This past week, it was my honor and privilege to attend and present at the Child Trauma Academy’s 2nd International Symposium for the Neurosequential Model of Therapeutics held in Banff, Canada. Three colleagues joined me as we immersed ourselves in some inspirational and eye-opening workshops, each providing ideas and approaches for caring for children and families, especially those impacted by trauma.
One cup of cold water can make a difference
While listening to my colleagues Kathy VanHorn and Josh McNeil from Lakeside School present their training called Neurologic,* I was reminded of a simple concept for helping children (and adults) be calmer and more regulated—especially during times when they are on the verge of melting down (or have actually gotten there) Invite them to drink cold water.
I first learned about the concept of cold water as a way to help a child calm from Working With Traumatized Children: A Handbook for Healing by Kathryn Brohl, published in 1996. In it she states she and her colleagues had noticed a calming effect when having upset children drink cold water. Yet, Brohl and colleagues were not clear as to why this happened.
However, in presenting Neurologic, Josh shared some important biological explanations for this phenomenon:
- When we drink water, we swallow in a rhythmic pattern which helps us return to a level of regulation.
- It also helps our breathing because the brain needs to shift to keeping us from choking while we are swallowing. This brain response is a kind of a diversionary tactic from whatever is causing agitation toward a return to a calmer brain state.
- Further, children can become agitated when they are dehydrated.
There is a lot you can read on the Internet about the importance of hydration, such as the following article from the Daily Mail, which states “Mild dehydration can alter a person’s mood, energy level and ability to think clearly, according to studies at America’s University of Connecticut. Even mild dehydration – 1.5 per cent loss in normal water volume in the body – that can occur in the course of our ordinary daily activities can degrade how we are feeling.”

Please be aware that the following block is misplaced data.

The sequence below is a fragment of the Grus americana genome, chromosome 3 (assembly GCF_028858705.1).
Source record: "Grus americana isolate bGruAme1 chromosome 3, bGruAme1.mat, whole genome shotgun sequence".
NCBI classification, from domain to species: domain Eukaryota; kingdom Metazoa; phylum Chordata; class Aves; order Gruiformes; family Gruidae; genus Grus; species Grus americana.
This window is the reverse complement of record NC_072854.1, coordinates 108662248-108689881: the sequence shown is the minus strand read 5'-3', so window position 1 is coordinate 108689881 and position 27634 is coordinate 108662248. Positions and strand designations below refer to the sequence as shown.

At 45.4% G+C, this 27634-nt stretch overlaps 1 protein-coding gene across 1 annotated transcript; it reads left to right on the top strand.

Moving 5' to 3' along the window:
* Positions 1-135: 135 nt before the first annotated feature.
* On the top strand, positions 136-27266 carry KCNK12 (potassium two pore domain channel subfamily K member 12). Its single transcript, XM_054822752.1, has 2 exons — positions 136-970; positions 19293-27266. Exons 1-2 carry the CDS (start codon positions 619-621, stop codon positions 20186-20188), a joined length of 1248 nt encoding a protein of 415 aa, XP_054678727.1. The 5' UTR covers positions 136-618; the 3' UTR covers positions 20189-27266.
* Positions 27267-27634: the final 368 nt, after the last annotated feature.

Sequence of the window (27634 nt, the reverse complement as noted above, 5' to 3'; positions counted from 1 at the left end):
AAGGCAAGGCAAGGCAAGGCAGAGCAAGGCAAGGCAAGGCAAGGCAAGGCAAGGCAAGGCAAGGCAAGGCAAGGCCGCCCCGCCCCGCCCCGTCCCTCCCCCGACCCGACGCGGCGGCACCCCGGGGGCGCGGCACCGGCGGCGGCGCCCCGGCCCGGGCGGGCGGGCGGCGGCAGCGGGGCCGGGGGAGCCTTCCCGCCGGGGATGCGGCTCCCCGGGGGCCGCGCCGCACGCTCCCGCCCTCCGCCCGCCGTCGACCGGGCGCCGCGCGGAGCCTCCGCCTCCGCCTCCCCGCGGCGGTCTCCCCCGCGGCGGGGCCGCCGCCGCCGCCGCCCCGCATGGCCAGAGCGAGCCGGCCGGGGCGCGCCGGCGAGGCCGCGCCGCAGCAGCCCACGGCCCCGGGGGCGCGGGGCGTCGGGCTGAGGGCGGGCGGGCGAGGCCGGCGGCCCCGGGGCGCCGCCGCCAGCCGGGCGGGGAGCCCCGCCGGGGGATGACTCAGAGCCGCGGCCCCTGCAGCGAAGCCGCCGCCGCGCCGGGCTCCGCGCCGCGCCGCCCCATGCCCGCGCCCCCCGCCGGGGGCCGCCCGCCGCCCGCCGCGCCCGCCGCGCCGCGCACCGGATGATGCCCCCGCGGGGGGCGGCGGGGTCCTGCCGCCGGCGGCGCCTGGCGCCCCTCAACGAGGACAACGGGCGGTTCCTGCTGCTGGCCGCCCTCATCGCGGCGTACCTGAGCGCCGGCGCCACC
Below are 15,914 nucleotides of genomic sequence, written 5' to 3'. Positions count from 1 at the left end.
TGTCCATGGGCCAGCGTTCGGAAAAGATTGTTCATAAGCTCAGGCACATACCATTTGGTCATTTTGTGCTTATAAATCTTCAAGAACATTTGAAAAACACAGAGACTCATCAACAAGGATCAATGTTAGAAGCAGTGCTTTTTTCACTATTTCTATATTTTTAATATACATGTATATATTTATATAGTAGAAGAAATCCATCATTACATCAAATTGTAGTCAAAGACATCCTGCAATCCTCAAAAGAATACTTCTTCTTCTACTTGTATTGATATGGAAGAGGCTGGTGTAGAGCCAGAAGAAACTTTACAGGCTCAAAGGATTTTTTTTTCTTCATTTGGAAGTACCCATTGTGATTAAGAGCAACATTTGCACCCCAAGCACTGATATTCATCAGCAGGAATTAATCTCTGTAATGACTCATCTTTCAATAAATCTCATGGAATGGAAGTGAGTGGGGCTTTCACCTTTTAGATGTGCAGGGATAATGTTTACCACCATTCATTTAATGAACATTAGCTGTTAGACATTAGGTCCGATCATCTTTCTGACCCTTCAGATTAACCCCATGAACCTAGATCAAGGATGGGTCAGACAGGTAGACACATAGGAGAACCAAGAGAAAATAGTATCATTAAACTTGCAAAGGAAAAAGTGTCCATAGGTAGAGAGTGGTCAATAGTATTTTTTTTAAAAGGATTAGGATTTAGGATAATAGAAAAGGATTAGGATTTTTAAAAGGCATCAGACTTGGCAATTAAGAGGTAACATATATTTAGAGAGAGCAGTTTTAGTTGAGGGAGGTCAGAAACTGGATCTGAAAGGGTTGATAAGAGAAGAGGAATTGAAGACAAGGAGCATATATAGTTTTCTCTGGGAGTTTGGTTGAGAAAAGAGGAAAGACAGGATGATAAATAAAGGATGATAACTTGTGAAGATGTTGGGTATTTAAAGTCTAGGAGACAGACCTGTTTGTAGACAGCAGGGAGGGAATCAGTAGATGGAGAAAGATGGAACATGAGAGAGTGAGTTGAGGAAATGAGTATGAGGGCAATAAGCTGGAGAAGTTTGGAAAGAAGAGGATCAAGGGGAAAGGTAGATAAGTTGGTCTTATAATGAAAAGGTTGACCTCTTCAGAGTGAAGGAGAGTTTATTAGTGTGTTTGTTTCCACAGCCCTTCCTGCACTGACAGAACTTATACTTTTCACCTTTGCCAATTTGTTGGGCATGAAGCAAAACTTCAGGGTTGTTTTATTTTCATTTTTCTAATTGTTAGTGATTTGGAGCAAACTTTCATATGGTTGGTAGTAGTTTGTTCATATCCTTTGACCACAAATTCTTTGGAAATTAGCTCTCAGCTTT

So how much water do children need?
The following chart is from the Academy of Nutrition and Dietetics
Kids Total Daily Beverage and Drinking Water Requirements
|Age Range||Gender||Total Water (Cups/Day)|
|4 to 8 years||Girls and Boys||5|
|9 to 13 years||Girls||7|
|14 to 18 years||Girls||8|
Data are from Institute of Medicine of the National Academies. Dietary Reference Intakes (DRIs) Tables. Recommended Daily Allowance and Adequate Intake Values: Total Water and Macronutrients.
Think “cold water”
I encourage you to teach children to think about drinking water if they feel themselves becoming restless, agitated or anxious. Also encourage them to notice how frequently they are drinking water each day.
You are also encouraged to think “cold water” when you see a child becoming agitated or disregulated, because the simple act of sipping water has the power to tone down some of the brain’s release of the neurochemicals of hyper-arousal and distress, and can help a child become calmer,and better able to think, process, and stay focused.
Who knew that such a simple act as drinking some cold water could have this kind of powerful impact?
Invitation to Reflect
- How aware are you of how much water your child drinks in the course of the day? How close is it to the recommendations put out by experts?
- Are you willing to try the next time your child seems disregulated, anxious or agitated to offer him or her a drink of water and encourage him or her to sip it slowly in order to help him or her calm down?
Diane Wagenhals, Director of Institute for Professional Education and Development, Lakeside Educational Network
*Neurologic: a program which offers schools the opportunity to incorporate brain-based principles and practices into their everyday interactions with students.